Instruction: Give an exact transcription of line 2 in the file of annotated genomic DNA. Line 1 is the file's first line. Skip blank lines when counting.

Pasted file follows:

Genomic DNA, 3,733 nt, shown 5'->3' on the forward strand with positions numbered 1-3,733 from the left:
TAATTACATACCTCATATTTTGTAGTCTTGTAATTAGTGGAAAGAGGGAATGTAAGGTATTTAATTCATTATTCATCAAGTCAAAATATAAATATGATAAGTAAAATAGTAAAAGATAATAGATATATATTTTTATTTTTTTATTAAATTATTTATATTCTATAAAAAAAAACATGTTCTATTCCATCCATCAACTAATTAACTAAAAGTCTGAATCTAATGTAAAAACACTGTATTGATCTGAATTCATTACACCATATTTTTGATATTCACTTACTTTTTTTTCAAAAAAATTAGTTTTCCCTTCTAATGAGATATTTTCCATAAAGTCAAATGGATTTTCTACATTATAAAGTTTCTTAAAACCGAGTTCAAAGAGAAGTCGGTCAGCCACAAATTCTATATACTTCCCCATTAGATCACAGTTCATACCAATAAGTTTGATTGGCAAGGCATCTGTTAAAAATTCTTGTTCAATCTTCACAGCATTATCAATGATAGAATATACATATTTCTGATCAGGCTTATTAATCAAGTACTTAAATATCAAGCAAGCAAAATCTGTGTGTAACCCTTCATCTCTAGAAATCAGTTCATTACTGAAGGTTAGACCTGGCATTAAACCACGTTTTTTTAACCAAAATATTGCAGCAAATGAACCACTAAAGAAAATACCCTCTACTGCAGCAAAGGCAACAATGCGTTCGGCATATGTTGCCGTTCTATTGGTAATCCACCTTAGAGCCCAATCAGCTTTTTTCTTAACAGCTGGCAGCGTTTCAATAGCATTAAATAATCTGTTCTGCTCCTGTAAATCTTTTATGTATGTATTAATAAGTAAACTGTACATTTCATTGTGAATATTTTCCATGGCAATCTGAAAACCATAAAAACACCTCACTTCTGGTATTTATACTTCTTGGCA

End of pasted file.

TAATTACATACCTCATATTTTGTAGTCTTGTAATTAGTGGAAAGAGGGAATGTAAGGTATTTAATTCATTATTCATCAAGTCAAAATATAAATATGATAAGTAAAATAGTAAAAGATAATAGATATATATTTTTATTTTTTTATTAAATTATTTATATTCTATAAAAAAAAACATGTTCTATTCCATCCATCAACTAATTAACTAAAAGTCTGAATCTAATGTAAAAACACTGTATTGATCTGAATTCATTACACCATATTTTTGATATTCACTTACTTTTTTTTCAAAAAAATTAGTTTTCCCTTCTAATGAGATATTTTCCATAAAGTCAAATGGATTTTCTACATTATAAAGTTTCTTAAAACCGAGTTCAAAGAGAAGTCGGTCAGCCACAAATTCTATATACTTCCCCATTAGATCACAGTTCATACCAATAAGTTTGATTGGCAAGGCATCTGTTAAAAATTCTTGTTCAATCTTCACAGCATTATCAATGATAGAATATACATATTTCTGATCAGGCTTATTAATCAAGTACTTAAATATCAAGCAAGCAAAATCTGTGTGTAACCCTTCATCTCTAGAAATCAGTTCATTACTGAAGGTTAGACCTGGCATTAAACCACGTTTTTTTAACCAAAATATTGCAGCAAATGAACCACTAAAGAAAATACCCTCTACTGCAGCAAAGGCAACAATGCGTTCGGCATATGTTGCCGTTCTATTGGTAATCCACCTTAGAGCCCAATCAGCTTTTTTCTTAACAGCTGGCAGCGTTTCAATAGCATTAAATAATCTGTTCTGCTCCTGTAAATCTTTTATGTATGTATTAATAAGTAAACTGTACATTTCATTGTGAATATTTTCCATGGCAATCTGAAAACCATAAAAACACCTCACTTCTGGTATTTATACTTCTTGGCA